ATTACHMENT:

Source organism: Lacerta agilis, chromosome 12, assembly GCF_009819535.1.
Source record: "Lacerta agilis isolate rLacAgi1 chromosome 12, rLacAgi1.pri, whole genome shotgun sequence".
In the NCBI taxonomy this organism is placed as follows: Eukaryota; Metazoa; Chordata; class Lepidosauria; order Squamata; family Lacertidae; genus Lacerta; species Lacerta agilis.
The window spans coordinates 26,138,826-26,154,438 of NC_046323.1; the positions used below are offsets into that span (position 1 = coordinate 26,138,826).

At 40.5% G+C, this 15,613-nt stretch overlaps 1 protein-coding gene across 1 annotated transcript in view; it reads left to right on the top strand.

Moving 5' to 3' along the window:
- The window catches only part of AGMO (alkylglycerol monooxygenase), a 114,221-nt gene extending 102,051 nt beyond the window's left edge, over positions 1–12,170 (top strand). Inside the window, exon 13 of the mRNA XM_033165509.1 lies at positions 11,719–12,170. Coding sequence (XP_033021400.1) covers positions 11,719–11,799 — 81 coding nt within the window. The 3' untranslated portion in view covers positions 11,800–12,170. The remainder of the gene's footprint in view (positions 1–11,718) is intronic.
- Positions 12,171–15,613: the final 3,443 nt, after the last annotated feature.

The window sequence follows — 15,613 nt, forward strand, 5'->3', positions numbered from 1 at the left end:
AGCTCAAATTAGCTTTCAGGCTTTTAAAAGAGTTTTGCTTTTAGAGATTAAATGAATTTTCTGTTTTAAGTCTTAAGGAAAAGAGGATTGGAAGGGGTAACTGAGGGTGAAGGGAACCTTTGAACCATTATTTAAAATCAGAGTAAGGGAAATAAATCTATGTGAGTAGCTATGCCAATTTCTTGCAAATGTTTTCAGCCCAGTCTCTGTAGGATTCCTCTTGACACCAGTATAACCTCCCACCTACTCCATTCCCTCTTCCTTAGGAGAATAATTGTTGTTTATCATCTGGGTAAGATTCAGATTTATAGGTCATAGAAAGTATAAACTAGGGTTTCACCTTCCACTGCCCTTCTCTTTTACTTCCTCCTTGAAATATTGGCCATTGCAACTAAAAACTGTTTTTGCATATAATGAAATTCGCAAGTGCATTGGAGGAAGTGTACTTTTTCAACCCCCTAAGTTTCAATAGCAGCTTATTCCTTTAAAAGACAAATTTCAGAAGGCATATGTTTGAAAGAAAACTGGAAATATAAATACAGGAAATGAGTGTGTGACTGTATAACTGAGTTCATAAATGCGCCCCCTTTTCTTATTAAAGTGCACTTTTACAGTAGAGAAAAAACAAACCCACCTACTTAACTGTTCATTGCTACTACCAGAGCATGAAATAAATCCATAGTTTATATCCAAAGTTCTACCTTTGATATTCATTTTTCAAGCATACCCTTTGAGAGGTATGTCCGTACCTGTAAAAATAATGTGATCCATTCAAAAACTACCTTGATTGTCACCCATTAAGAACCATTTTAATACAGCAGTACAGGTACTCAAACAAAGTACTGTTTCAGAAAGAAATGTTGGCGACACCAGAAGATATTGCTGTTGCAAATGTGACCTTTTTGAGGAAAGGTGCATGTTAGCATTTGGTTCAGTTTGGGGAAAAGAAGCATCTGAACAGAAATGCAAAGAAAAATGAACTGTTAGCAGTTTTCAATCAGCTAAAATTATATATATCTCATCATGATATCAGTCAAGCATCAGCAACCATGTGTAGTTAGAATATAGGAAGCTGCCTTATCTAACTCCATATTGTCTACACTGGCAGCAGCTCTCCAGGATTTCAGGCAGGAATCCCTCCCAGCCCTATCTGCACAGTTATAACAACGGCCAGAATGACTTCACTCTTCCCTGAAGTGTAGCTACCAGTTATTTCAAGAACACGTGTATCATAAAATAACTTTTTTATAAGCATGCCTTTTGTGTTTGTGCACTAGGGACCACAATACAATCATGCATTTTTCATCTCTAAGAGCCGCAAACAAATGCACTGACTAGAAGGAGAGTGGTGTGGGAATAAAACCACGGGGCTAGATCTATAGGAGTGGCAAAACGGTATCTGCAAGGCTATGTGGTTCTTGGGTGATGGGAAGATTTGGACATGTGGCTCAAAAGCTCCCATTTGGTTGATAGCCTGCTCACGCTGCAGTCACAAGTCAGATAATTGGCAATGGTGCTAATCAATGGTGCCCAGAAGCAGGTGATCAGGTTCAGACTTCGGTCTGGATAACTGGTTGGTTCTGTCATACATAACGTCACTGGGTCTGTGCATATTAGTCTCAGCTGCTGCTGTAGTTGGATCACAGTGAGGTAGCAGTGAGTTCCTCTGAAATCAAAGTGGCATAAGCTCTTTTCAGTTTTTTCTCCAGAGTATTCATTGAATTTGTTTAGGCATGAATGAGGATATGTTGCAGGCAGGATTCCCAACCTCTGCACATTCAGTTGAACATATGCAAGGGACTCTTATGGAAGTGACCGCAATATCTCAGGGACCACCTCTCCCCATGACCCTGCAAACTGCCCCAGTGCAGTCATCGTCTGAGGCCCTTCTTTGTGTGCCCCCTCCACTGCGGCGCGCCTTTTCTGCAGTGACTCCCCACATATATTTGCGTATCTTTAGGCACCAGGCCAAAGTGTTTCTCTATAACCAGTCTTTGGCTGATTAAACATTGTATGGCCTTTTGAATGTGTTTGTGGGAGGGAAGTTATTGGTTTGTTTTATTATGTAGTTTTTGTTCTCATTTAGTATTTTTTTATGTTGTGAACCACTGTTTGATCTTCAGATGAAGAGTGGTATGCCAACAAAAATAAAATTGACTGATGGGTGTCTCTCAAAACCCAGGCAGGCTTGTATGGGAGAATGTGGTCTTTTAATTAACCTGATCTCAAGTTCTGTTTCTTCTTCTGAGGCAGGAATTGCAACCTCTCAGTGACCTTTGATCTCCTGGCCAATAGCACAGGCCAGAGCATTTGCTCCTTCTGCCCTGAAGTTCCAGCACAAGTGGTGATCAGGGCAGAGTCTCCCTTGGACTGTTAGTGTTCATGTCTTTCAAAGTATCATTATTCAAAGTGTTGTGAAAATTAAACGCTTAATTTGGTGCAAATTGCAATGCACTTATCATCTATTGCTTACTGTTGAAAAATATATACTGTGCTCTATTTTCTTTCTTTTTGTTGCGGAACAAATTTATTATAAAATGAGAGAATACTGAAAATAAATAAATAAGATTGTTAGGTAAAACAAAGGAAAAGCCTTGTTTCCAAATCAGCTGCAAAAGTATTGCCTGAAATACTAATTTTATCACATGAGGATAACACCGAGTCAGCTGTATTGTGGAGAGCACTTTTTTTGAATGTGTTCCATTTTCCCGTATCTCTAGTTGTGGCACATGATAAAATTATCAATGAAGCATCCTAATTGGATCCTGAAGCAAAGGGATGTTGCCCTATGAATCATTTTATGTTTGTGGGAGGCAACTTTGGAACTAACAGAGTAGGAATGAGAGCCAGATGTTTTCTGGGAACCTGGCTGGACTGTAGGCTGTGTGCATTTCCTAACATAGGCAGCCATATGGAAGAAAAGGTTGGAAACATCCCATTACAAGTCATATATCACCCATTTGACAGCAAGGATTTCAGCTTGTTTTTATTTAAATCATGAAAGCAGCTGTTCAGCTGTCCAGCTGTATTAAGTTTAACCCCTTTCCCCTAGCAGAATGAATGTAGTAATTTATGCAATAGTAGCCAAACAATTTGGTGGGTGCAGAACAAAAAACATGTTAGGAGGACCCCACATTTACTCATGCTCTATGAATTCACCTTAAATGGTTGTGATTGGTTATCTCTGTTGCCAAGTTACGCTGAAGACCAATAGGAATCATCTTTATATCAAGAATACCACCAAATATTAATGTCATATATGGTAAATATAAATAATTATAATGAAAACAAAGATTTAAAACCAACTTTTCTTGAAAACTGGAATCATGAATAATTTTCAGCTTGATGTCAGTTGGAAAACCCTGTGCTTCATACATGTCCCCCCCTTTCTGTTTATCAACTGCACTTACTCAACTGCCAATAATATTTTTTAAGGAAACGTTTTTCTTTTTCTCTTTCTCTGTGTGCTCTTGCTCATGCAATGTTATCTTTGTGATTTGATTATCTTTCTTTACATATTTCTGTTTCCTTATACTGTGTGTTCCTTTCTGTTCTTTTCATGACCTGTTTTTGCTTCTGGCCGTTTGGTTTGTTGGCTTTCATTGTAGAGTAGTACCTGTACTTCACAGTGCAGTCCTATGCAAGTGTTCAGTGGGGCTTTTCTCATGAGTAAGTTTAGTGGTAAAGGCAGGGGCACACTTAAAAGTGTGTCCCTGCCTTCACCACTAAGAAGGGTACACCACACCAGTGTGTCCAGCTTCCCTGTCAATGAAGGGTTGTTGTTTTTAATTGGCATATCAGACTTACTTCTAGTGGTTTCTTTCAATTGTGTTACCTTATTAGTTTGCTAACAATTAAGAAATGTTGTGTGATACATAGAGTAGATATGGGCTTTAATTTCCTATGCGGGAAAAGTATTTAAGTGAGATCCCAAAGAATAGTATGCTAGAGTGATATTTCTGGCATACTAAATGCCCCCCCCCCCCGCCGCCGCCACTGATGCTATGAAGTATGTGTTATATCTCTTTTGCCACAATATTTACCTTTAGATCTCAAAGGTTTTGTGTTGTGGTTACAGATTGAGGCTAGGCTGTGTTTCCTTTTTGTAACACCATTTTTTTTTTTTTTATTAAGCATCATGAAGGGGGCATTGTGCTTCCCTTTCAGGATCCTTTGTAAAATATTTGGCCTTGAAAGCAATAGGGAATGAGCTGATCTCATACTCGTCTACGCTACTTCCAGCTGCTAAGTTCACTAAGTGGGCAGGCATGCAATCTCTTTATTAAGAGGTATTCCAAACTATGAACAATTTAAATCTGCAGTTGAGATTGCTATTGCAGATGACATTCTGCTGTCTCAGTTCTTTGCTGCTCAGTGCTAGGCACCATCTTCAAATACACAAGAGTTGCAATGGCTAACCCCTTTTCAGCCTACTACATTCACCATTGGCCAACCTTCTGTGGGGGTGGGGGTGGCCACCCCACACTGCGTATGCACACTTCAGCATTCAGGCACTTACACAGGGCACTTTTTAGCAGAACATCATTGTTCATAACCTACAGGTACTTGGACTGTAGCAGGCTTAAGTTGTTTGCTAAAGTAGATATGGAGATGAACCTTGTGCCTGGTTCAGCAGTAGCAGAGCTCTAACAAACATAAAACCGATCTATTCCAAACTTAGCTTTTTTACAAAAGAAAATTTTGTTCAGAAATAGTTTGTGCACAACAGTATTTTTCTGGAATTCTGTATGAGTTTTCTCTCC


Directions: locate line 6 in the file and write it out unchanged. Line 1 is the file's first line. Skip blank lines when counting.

Moving 5' to 3' along the window: